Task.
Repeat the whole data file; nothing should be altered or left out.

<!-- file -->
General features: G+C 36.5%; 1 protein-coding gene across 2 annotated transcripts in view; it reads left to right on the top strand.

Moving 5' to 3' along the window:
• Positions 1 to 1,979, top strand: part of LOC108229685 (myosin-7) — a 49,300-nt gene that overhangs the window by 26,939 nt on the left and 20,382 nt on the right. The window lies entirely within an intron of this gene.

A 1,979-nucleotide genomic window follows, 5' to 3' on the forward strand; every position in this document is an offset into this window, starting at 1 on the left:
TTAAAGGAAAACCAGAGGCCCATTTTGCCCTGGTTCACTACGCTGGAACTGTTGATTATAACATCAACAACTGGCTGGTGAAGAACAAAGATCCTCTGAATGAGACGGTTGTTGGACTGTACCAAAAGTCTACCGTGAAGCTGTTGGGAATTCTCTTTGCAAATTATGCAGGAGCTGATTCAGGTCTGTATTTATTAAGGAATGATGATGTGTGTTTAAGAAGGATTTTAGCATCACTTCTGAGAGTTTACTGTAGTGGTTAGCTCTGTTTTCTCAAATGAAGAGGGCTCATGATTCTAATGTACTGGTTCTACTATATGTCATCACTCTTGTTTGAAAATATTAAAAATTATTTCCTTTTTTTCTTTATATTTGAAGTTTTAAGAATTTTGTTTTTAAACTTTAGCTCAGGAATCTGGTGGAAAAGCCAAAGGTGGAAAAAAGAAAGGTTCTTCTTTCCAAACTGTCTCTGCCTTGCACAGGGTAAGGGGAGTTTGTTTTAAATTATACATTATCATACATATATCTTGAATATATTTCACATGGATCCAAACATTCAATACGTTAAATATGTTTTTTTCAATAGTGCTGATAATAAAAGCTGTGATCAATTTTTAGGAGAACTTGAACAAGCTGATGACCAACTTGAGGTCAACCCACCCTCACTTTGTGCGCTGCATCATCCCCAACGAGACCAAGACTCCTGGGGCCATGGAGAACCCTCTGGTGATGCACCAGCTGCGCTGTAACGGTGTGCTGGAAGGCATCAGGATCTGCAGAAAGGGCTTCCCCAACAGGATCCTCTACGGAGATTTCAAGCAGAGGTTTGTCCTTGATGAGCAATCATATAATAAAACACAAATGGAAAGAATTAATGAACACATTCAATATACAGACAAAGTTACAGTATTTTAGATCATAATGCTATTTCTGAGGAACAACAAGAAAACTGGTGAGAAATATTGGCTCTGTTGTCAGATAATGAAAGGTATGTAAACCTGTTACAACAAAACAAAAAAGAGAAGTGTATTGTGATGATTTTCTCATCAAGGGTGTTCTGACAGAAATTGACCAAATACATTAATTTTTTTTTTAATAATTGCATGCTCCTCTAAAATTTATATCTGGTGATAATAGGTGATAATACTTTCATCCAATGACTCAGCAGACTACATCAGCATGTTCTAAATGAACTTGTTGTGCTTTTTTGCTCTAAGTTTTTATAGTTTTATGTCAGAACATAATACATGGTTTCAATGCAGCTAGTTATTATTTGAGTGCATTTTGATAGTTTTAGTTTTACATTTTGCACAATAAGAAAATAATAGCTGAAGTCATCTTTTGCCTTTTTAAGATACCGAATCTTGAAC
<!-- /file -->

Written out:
General features: G+C 36.5%; 1 protein-coding gene across 2 annotated transcripts in view; it reads left to right on the top strand.

Moving 5' to 3' along the window:
• Positions 1 to 1,979, top strand: part of LOC108229685 (myosin-7) — a 49,300-nt gene that overhangs the window by 26,939 nt on the left and 20,382 nt on the right. The window lies entirely within an intron of this gene.

A 1,979-nucleotide genomic window follows, 5' to 3' on the forward strand; every position in this document is an offset into this window, starting at 1 on the left:
TTAAAGGAAAACCAGAGGCCCATTTTGCCCTGGTTCACTACGCTGGAACTGTTGATTATAACATCAACAACTGGCTGGTGAAGAACAAAGATCCTCTGAATGAGACGGTTGTTGGACTGTACCAAAAGTCTACCGTGAAGCTGTTGGGAATTCTCTTTGCAAATTATGCAGGAGCTGATTCAGGTCTGTATTTATTAAGGAATGATGATGTGTGTTTAAGAAGGATTTTAGCATCACTTCTGAGAGTTTACTGTAGTGGTTAGCTCTGTTTTCTCAAATGAAGAGGGCTCATGATTCTAATGTACTGGTTCTACTATATGTCATCACTCTTGTTTGAAAATATTAAAAATTATTTCCTTTTTTTCTTTATATTTGAAGTTTTAAGAATTTTGTTTTTAAACTTTAGCTCAGGAATCTGGTGGAAAAGCCAAAGGTGGAAAAAAGAAAGGTTCTTCTTTCCAAACTGTCTCTGCCTTGCACAGGGTAAGGGGAGTTTGTTTTAAATTATACATTATCATACATATATCTTGAATATATTTCACATGGATCCAAACATTCAATACGTTAAATATGTTTTTTTCAATAGTGCTGATAATAAAAGCTGTGATCAATTTTTAGGAGAACTTGAACAAGCTGATGACCAACTTGAGGTCAACCCACCCTCACTTTGTGCGCTGCATCATCCCCAACGAGACCAAGACTCCTGGGGCCATGGAGAACCCTCTGGTGATGCACCAGCTGCGCTGTAACGGTGTGCTGGAAGGCATCAGGATCTGCAGAAAGGGCTTCCCCAACAGGATCCTCTACGGAGATTTCAAGCAGAGGTTTGTCCTTGATGAGCAATCATATAATAAAACACAAATGGAAAGAATTAATGAACACATTCAATATACAGACAAAGTTACAGTATTTTAGATCATAATGCTATTTCTGAGGAACAACAAGAAAACTGGTGAGAAATATTGGCTCTGTTGTCAGATAATGAAAGGTATGTAAACCTGTTACAACAAAACAAAAAAGAGAAGTGTATTGTGATGATTTTCTCATCAAGGGTGTTCTGACAGAAATTGACCAAATACATTAATTTTTTTTTTAATAATTGCATGCTCCTCTAAAATTTATATCTGGTGATAATAGGTGATAATACTTTCATCCAATGACTCAGCAGACTACATCAGCATGTTCTAAATGAACTTGTTGTGCTTTTTTGCTCTAAGTTTTTATAGTTTTATGTCAGAACATAATACATGGTTTCAATGCAGCTAGTTATTATTTGAGTGCATTTTGATAGTTTTAGTTTTACATTTTGCACAATAAGAAAATAATAGCTGAAGTCATCTTTTGCCTTTTTAAGATACCGAATCTTGAAC